Good migrations

New immigrants prepare for their first Rosh Hashana as Israelis in the Gush Dan region.

olim 521 (photo credit: Courtesy)
olim 521
(photo credit: Courtesy)
"In the past year or so I’ve made 16 flights back and forth to the UK, dealing with a sick family member. But now I’m here for good, I made aliya.”
Adam Offenbach is a gregarious entrepreneur who speaks with a soft London accent. He was born in London 30 years ago, but his grandmother was actually born in Israel in 1925.
“She left in 1961, so in fact I’m related to one of the small group of Jewish families that were here before the birth of the state in 1948,” he says.
Offenbach first came to Israel when he was 16 years old and later volunteered in a short program that involved several months of army service. The idea of immigrating to Israel stuck in his mind.
“I didn’t really know Tel Aviv very well. I came back when I was 26 and I thought it was amazing. In 2009 I decided I was going to move here. I was involved in start-up companies... and the tech industry in general. It’s funny, because most people are aware of Israel’s role in hi-tech, but I didn’t know that there was a start-up community here. When I decided to come, I just wanted to move to a new place.”
However, making aliya was also a pragmatic decision.
“I was living here a year and a half before I made aliya; I needed to do it because I would lose the benefits.”
Offenbach faced some issues because his mother was Israeli.
“I had a type of Israeli travel document before I made aliya so when I initially went to go through the process they initially thought I was already Israeli, but in the end I did make aliya. I received my identity card on April 11, 2009.”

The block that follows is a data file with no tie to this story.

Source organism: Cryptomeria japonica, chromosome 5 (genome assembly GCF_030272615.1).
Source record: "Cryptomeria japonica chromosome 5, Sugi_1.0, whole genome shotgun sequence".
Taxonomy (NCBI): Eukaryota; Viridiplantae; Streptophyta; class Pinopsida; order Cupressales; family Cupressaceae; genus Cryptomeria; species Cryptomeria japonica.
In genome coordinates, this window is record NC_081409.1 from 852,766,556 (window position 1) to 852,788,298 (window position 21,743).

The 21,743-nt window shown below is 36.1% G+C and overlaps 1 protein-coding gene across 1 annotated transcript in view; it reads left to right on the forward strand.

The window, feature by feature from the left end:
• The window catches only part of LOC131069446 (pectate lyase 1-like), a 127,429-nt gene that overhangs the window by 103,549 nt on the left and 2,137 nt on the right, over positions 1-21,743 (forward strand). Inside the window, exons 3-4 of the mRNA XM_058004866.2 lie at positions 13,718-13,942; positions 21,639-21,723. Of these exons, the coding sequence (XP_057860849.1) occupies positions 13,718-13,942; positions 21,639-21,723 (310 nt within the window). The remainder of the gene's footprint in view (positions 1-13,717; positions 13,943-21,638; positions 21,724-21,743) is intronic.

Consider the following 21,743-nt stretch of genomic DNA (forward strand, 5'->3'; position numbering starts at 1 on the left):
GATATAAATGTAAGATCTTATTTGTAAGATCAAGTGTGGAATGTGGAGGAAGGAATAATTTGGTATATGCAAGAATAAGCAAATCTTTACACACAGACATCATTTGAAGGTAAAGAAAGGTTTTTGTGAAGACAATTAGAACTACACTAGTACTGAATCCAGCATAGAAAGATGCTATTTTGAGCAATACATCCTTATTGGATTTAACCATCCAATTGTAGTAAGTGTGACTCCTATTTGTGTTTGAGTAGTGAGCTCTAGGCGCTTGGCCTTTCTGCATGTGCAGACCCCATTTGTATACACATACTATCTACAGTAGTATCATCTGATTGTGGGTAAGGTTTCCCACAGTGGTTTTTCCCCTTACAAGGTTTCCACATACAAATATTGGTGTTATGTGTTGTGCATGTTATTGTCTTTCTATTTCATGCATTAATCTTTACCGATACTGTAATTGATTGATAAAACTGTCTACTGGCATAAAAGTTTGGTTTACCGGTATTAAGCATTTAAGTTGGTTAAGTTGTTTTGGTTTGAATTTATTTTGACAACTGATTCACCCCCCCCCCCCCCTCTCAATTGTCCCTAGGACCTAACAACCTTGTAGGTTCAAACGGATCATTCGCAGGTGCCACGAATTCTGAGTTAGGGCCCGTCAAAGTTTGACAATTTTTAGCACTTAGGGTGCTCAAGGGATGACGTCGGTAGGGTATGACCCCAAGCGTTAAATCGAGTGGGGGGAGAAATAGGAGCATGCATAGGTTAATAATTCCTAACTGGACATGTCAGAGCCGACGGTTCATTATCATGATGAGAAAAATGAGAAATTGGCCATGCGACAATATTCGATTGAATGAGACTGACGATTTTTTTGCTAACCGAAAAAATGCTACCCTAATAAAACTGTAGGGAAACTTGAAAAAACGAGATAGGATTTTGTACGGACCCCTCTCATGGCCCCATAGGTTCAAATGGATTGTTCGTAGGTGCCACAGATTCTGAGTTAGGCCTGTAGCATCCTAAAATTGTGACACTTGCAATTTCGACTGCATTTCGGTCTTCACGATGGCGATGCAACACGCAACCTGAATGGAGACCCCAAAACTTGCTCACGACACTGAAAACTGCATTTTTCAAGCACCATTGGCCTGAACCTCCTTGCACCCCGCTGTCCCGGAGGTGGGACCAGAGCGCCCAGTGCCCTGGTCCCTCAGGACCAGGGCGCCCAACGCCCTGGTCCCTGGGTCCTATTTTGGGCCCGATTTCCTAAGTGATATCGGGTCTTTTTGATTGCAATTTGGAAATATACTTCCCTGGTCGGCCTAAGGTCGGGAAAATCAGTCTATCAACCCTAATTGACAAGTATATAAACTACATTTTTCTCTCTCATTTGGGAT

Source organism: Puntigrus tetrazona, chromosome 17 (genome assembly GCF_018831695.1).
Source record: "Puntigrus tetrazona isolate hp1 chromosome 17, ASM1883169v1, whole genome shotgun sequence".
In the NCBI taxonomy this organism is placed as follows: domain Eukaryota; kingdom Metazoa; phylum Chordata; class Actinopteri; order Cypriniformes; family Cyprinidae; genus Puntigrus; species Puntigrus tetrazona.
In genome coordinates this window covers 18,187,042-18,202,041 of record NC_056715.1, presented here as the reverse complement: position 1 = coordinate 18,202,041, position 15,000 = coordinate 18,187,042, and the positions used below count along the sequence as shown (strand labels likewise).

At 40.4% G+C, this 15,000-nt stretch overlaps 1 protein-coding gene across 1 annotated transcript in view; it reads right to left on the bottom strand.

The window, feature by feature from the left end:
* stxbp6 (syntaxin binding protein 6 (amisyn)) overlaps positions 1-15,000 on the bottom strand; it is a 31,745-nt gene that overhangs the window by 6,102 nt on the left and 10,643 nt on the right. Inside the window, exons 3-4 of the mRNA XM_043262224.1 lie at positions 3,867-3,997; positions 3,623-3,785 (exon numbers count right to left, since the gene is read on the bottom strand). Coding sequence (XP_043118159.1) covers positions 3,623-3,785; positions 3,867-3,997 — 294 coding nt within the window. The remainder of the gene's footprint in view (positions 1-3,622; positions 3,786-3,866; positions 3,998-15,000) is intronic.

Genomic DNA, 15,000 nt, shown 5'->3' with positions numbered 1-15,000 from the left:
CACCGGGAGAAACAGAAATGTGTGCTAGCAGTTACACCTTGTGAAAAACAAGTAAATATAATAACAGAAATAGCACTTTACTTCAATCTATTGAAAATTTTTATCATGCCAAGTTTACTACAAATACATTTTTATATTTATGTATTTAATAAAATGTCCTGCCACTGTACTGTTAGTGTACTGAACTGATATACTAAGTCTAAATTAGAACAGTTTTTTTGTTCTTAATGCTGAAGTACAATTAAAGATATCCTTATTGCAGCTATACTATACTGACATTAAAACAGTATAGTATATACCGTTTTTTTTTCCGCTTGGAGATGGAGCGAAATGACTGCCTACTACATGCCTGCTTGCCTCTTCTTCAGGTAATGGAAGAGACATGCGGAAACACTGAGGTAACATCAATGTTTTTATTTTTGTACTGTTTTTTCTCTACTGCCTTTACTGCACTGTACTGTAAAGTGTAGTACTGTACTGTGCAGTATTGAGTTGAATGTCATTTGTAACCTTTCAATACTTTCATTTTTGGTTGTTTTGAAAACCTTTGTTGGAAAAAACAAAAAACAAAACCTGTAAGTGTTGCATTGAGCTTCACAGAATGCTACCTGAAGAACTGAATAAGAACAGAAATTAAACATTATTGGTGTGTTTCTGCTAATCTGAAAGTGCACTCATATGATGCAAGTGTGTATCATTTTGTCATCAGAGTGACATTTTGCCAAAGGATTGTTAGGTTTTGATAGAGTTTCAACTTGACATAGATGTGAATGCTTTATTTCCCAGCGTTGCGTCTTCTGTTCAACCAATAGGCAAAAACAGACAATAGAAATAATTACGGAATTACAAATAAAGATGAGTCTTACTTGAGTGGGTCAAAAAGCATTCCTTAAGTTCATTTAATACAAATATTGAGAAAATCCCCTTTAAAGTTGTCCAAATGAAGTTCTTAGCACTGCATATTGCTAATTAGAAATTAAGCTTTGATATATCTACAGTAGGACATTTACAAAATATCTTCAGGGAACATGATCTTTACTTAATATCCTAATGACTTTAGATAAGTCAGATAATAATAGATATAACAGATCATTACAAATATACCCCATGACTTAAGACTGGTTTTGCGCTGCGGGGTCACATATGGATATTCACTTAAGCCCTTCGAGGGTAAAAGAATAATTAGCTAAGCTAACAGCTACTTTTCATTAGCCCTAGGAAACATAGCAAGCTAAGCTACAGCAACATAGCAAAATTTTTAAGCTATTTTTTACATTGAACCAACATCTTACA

Like many new immigrants he faces the uphill battle of succeeding financially in Israel.
“I already have some income, but if not for that I think it would be much harder. I get frustrated because the prices are so high here, even compared to the UK.”
Offenbach says he has a close group of Englishspeaking friends as well as Israelis.
“It’s really social here, much more so than back home, much easier to meet people. I’m also looking to settle down with someone. I’ve been in and out of several relationships – I think for me the most important thing would be to find an Israeli who has traveled outside of the country.”
Offenbach comes from a secular background, but he puts on tefillin in the morning.
“I wanted to connect to something and I feel like this limited religious practice gives off a lot of good energy – it’s a meditation thing.”
The holidays are always a challenge for people who immigrate alone.
“For the holidays I’m going to spend time with my cousins and some friends. My mom will travel out here in a few weeks. The community of new olim [immigrants] is like a family here in Tel Aviv.
The period of the hagim [holidays] is very special, a magical time. You can visit Jerusalem and see the spiritual connection. When I was back in London it was depressing to leave the country. I feel very at home here now, and I’m settled, I’m here to stay.”
DOMINIQUE PAZ immigrated from Roswell, Georgia, on September 13. Her two young children and her husband Atsmon, who is Israeli, decided to make the country their home.
“We came on a Nefesh B’Nefesh flight. I had been coming here for 12 years and we decided to settle in Tel Aviv where my husband’s parents live. They are getting older and we wanted to be close to them,” she says.
For them, the holidays have a special meaning.
“We are very excited to spend the New Year here. We are looking forward to celebrating with our family in our new home.”
Dominique, who lives in Ramat Aviv with her family, is busy focusing on her ulpan while the children are in kindergarten.
For younger singles the holidays can be either lonely or offer a cultural contrast to what they experienced abroad. Alicia Keller, an outgoing 33- year-old from Philadelphia, dated an Israeli in the US.
“I was living in Philadelphia before I came here. I had completed law school at Temple University and I did some internships with the district attorney and US attorney’s office.”